# Zulip Chat Archive

## Stream: new members

### Topic: Problem with induction hypothesis

#### Marcus Rossel (Jan 06 2022 at 10:04):

*I'm using Lean 4 nightly 2022-01-04.*

I don't understand the generated induction hypothesis in the following example:

```
inductive List.forall₂ (R : α → β → Prop) : List α → List β → Prop
| nil : forall₂ R [] []
| cons {a b l₁ l₂} : R a b → forall₂ R l₁ l₂ → forall₂ R (a::l₁) (b::l₂)
def f : Nat → List Char := ...
def g₁ : Nat → List String := ...
def g₂ : Nat → List String := ...
def equiv : Char → String → Prop := ...
-- This theorem is supposed to be used in the induction's `cons` case below,
-- to show that the lists' heads are equal.
theorem same_equiv_eq {c : Char} {s₁ s₂ : String} :
equiv c s₁ → equiv c s₂ → s₁ = s₂ := ...
example
(h₁ : ∀ i, List.forall₂ equiv (f i) (g₁ i))
(h₂ : ∀ i, List.forall₂ equiv (f i) (g₂ i)) :
g₁ = g₂ := by
funext i
have h₁ := h₁ i
have h₂ := h₂ i
generalize hc : f i = c
generalize hs₁ : g₁ i = s₁
generalize hs₂ : g₂ i = s₂
rw [hc, hs₁] at h₁
rw [hc, hs₂] at h₂
induction c
case h.nil => sorry
case h.cons hd tl hi =>
sorry
```

The goal state is:

```
h₁✝ : ∀ (i : ℕ), List.forall₂ equiv (f i) (g₁ i)
h₂✝ : ∀ (i : ℕ), List.forall₂ equiv (f i) (g₂ i)
i : ℕ
s₁ : List String
hs₁ : g₁ i = s₁
s₂ : List String
hs₂ : g₂ i = s₂
hd : Char
tl : List Char
hi : f i = tl → List.forall₂ equiv tl s₁ → List.forall₂ equiv tl s₂ → s₁ = s₂
hc : f i = hd :: tl
h₁ : List.forall₂ equiv (hd :: tl) s₁
h₂ : List.forall₂ equiv (hd :: tl) s₂
⊢ s₁ = s₂
```

I can't use `hi`

since it requires `f i = tl`

, which isn't true by `hc`

.

But I don't understand where this condition is coming from.

#### Mario Carneiro (Jan 06 2022 at 10:23):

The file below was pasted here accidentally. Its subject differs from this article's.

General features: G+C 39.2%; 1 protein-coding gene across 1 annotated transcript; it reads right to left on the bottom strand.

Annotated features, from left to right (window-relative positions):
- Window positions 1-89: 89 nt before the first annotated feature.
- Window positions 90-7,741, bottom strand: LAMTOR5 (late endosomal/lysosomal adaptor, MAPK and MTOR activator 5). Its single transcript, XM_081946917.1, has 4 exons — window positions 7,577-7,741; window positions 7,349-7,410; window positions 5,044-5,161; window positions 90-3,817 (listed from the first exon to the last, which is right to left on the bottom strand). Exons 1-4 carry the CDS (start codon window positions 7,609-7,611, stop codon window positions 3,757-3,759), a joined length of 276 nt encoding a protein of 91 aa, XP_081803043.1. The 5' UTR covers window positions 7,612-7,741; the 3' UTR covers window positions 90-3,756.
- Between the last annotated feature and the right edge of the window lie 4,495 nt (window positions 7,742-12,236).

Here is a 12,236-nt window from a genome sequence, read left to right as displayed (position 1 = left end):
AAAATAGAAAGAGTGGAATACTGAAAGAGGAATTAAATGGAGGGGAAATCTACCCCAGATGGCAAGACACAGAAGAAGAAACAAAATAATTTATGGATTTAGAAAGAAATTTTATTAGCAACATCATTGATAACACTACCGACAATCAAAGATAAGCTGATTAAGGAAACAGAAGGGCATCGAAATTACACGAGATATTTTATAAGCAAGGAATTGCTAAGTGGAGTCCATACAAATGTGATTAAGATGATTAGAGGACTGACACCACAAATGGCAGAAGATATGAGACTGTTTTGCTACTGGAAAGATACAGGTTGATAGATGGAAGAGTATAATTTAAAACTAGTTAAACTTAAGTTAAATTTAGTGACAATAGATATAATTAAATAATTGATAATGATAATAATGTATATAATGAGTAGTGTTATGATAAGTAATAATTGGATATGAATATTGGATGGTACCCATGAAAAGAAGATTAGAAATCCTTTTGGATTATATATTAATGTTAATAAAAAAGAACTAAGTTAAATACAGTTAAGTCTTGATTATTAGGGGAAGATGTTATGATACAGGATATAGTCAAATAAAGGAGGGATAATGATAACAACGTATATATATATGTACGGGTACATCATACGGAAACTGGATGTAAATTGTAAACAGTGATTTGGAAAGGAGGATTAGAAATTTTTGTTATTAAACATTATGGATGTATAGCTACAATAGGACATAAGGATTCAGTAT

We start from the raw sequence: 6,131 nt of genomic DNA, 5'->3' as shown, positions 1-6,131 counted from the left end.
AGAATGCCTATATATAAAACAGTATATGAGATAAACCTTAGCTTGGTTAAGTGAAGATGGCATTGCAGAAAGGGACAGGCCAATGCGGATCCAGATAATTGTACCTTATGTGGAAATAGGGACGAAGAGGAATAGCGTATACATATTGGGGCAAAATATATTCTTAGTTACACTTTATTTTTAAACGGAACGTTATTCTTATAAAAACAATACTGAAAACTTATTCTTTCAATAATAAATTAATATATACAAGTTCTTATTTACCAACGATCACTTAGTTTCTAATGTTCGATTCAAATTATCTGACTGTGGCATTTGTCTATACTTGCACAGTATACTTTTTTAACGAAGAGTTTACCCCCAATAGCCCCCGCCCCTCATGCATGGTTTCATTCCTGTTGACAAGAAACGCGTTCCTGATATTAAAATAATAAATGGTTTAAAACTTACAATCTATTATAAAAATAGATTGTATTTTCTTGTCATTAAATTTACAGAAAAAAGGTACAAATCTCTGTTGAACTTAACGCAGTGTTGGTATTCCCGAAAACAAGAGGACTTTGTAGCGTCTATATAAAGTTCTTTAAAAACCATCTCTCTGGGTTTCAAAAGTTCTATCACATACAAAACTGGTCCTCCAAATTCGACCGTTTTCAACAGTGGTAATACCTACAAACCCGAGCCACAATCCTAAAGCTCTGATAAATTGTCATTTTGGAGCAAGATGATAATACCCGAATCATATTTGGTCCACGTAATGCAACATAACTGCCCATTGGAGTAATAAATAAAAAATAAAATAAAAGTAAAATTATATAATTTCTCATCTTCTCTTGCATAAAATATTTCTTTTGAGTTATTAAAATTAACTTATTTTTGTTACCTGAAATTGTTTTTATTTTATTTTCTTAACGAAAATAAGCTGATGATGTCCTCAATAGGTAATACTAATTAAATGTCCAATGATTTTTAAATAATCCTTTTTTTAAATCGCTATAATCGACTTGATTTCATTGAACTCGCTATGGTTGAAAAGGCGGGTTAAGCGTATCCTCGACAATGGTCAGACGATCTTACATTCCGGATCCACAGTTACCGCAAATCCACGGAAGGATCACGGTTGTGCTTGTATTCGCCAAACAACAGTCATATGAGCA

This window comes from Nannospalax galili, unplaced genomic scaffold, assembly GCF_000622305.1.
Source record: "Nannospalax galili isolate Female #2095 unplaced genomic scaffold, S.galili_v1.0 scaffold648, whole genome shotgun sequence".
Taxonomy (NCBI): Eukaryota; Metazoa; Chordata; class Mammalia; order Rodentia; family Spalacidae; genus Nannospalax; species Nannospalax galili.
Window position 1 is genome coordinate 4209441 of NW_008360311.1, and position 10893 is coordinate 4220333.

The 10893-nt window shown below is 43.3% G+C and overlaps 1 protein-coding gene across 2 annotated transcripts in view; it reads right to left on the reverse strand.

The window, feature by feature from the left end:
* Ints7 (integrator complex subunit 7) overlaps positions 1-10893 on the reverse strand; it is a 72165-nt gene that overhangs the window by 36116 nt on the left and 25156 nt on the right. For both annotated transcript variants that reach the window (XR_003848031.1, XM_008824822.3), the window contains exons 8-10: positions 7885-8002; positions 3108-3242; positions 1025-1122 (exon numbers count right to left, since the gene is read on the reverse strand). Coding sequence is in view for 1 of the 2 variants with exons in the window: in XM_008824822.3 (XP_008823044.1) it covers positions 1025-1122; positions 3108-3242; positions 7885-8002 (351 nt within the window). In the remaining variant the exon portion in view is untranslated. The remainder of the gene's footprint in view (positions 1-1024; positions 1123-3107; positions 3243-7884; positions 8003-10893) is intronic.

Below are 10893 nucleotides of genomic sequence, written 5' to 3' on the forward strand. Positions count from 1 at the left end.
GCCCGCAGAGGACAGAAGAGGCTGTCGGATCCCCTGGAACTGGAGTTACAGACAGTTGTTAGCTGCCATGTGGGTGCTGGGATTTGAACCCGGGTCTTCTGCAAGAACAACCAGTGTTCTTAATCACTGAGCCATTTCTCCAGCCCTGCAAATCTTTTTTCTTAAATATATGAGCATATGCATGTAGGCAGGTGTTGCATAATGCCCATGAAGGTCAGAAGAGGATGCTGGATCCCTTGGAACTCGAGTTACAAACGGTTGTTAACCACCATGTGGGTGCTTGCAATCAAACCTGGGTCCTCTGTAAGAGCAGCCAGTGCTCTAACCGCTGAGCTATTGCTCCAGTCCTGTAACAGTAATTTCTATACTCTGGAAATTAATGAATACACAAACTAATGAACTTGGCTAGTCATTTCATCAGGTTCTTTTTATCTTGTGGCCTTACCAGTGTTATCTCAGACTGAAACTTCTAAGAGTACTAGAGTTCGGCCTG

You probably need a `generalizing`

clause in the `induction`

#### Mario Carneiro (Jan 06 2022 at 10:25):

The `f i = tl`

assumption is related to the `hc : f i = c`

assumption you introduced. Try `generalize : f i = c`

instead

#### Marcus Rossel (Jan 06 2022 at 11:44):

Mario Carneiro said:

The

`f i = tl`

assumption is related to the`hc : f i = c`

assumption you introduced. Try`generalize : f i = c`

instead

Do you mean like this?:

```
example (h₁ : ∀ i, List.forall₂ equiv (f i) (g₁ i)) (h₂ : ∀ i, List.forall₂ equiv (f i) (g₂ i)) :
g₁ = g₂ := by
funext i
have h₁ := h₁ i
have h₂ := h₂ i
generalize f i = c
induction c
case h.nil =>
sorry
case h.cons hd tl hi =>
exact hi
```

Because in that case the `cons`

case is trivial as `hi : g₁ i = g₂ i`

but the `nil`

case doesn't reflect the nil-ness at all.

#### Mario Carneiro (Jan 07 2022 at 03:14):

Oh, it looks like lean 4 `generalize`

does not incorporate the behavior of mathlib's `generalize_hyp`

. The `generalize`

line is supposed to replace `f i`

in the context. Without it, you can still do it with `rw`

like you were doing before, plus `clear`

:

```
example (h₁ : ∀ i, List.forall₂ equiv (f i) (g₁ i)) (h₂ : ∀ i, List.forall₂ equiv (f i) (g₂ i)) :
g₁ = g₂ := by
funext i
have h₁ := h₁ i
have h₂ := h₂ i
generalize hc : f i = c
generalize hs₁ : g₁ i = s₁
generalize hs₂ : g₂ i = s₂
rw [hc, hs₁] at h₁
rw [hc, hs₂] at h₂
clear hc hs₁ hs₂
(induction c generalizing s₁ s₂)
case nil =>
sorry
case h.cons hd tl hi =>
sorry
```

The parentheses around induction are due to a precedence bug, cc: @Sebastian Ullrich

Last updated: Dec 20 2023 at 11:08 UTC